The government-cum-opposition duet that has structured Spain for the last decades, PSOE and PP parties, is collapsing as we speak. Both almost at the same time. While the conservative-neofascist PP stood until last elections, as soon as they took power they began suffering of the same syndrome as their predecessors: people don't forgive lack of honesty, seriousness, subservience to oligarchies local or foreign and the absolute lack of any commitment with social well being.
The result is obvious in this graphic from the latest official voting intention poll (CIS, August 6 2012):
|Voting intention (two major parties)
Not only both institutional parties are collapsing at the same time but both are simultaneously reaching record figures of non-confidence. Right now the PP gets 18.2% and the PSOE 17.1%, totaling 33.3%, a situation close to the extreme case of Greece.
However, the minor parties only somewhat benefit from this collapse (mostly United Left, IU, lime in the graph below):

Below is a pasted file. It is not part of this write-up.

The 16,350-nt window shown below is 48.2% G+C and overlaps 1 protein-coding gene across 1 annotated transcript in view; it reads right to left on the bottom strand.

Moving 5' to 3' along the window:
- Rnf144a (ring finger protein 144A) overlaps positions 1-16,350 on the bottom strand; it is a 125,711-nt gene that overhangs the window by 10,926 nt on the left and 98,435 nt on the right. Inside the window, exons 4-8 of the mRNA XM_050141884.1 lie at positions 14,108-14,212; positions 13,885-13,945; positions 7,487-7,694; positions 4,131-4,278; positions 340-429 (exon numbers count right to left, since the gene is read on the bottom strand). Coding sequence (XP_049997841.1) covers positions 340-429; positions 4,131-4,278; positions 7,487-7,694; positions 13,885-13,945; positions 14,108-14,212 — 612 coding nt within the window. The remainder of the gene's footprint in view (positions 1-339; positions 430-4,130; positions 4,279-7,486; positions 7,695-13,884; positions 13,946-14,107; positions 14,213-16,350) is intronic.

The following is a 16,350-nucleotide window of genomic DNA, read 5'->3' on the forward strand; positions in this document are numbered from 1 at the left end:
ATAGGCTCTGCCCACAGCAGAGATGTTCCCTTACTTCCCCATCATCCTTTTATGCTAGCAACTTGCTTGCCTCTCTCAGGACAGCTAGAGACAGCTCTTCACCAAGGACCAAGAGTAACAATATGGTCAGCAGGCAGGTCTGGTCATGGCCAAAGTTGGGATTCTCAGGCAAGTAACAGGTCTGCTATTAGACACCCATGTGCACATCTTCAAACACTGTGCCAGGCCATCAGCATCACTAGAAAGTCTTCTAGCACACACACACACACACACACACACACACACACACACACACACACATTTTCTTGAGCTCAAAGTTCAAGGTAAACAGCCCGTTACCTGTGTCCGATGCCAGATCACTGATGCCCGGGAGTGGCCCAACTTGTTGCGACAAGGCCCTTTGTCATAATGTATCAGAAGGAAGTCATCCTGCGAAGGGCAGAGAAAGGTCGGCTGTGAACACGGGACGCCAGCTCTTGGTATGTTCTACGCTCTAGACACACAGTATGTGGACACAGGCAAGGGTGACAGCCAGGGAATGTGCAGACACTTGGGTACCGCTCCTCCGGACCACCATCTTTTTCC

|Voting intention (other parties)
United Left, only very roughly comparable to the Coalition of the Radical Left of Greece, is still far from its best historical levels under the leadership of outspoken Julio Anguita, who projected an image of honesty and certain radicalism.
Who really benefits from the collapse of confidence of the regime's twin party? Abstention mostly:
|Voting intention: abstention (red), don't know (green), no answer (yellow), blank vote (blue)
Why? It's difficult to evaluate but I think that much of the fault belongs to a Left that is not radical enough and has an elderly, too conformist, leadership.